O: Observation

Observation is key as all the training and tools will be useless if you don’t perceive a threat in the first place. Situational awareness is taught in some form in almost all classes usually following Col. Jeff Cooper’s color codes of White (unaware), Yellow (being aware and passively looking for threats), Orange (identifying a potential threat and deciding on an action), and Red (taking action).

The stepping and scanning after an engagement in training and practice that I previously mentioned under “generate scenarios” is a common example of building up behaviors that allow for situational awareness in high-stress situations. But practicing good situational awareness skills in all situations requires practice as well. The aim is not paranoia but developing a solid set of passive observational skills.

C: Carry

Carry is a catch-all category to remind us that having the right gear that we are competent with on hand greatly enhances our range of options to respond to a difficult situation. Have you trained to defensive competency with your firearm? Do you trust that firearm and your chosen ammo to perform when needed? What other gear do you keep always available?

Common gear might include a knife in good repair, a flashlight, a phone, and a tourniquet. I suggest it is better to be aware (Location and Observation) and unequipped than caught well-equipped but totally by surprise. However, being aware (Location and Observation) and having the right trustable tools that you are practiced at getting to and using (Carry) is optimal.

Joel Nadler drawing pistol from OWB holster in self defense training
Gaining proficiency with your equipment is important, but you also need to make sure you have developed mental models (Generate), environmental awareness (Location), and situational awareness (Observation).

K: Knowledge

Knowledge is the final foundational component we are hoping to develop. Knowledge can take many forms including gathering data to create reasonable plans based on likely risks.

  • Knowledge of risk factors in situations as well as knowledge of methods used to de-escalate a situation.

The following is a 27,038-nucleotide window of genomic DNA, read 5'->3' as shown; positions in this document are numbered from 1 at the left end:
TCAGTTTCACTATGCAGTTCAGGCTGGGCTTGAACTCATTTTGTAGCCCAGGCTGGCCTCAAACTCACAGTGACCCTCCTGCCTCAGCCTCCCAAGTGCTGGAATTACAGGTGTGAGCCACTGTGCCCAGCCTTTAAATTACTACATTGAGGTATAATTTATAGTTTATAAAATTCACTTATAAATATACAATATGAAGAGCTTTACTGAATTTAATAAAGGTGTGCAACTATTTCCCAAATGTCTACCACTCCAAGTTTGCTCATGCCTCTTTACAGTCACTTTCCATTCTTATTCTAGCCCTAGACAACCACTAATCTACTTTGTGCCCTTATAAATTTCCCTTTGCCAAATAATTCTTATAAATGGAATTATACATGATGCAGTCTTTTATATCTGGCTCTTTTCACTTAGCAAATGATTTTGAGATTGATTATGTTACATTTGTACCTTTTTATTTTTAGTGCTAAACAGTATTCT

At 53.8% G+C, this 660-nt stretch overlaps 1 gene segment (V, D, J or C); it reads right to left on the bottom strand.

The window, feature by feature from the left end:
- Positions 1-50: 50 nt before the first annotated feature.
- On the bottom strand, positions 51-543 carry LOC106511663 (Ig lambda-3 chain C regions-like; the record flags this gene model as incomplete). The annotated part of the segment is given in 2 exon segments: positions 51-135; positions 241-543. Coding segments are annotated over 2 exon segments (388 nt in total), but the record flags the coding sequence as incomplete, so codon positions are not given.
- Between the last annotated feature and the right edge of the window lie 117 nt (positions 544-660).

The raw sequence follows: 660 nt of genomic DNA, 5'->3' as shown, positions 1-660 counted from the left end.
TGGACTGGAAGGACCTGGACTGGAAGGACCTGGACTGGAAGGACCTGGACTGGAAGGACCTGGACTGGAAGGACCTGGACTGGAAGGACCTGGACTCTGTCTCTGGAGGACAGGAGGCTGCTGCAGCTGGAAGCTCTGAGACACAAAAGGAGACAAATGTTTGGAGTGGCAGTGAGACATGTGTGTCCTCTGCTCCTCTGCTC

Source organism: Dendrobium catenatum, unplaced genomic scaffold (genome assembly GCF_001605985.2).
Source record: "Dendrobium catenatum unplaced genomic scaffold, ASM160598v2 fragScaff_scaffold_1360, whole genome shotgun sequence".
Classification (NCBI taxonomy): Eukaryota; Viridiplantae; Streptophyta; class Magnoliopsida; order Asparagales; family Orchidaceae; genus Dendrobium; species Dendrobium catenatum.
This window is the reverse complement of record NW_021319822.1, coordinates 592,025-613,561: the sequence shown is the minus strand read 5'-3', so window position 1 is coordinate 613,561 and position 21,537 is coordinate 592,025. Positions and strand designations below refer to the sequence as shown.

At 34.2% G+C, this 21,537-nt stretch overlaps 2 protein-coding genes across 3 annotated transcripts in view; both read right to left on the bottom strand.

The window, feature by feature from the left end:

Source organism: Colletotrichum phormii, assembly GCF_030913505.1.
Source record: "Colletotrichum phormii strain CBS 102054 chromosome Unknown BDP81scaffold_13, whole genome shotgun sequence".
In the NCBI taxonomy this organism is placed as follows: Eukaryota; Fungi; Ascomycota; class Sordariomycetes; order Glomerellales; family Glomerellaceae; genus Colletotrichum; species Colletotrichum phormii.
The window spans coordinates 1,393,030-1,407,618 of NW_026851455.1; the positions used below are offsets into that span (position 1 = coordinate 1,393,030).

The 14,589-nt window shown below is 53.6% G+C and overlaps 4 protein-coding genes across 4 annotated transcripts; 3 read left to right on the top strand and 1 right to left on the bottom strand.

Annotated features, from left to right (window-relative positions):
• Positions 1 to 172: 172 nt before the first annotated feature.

• Knowledge of tactics and actions more likely to succeed.
  • Knowledge of who you would call and what resources are available after an event.
  • Finally, the knowledge concerning the laws and restrictions of whatever jurisdiction you are currently in. What are the laws concerning use for force, defending your occupied dwelling or vehicle, carry options, need to inform officers of a carried weapon, as well as the force of law enforcing no gun zones?

Knowledge allows us to incorporate this information into our models and plans, increasing the likelihood of success and staying within the limits of the law.


The G.L.O.C.K.s of self defense training and practice hopefully can provide a framework for you to evaluate and expand on any training you take. This evaluation will hopefully aid you in incorporating new information into your existing skills and knowledge sets. Finally, this framework can serve to augment your practice (whether you are actively practicing a skill, competing, or just relaxing at the range).

Obviously, there are other ways to categorize these components, but the G.L.O.C.K.s do capture most of what we need to integrate to be ready to defend ourselves and our loved ones.

Joel Nadler is the Training Director at Indy Arms Company in Indianapolis and co-owner of Tactical Training Associates.  He writes for several gun-focused publications and is an avid supporter of the right to self-sufficiency, including self-defense. Formerly a full professor, he has a Ph.D. in Psychology and now works as a senior consultant living on a horse ranch in rural Indiana.  Feel free to follow him on Instagram @TacticalPhD.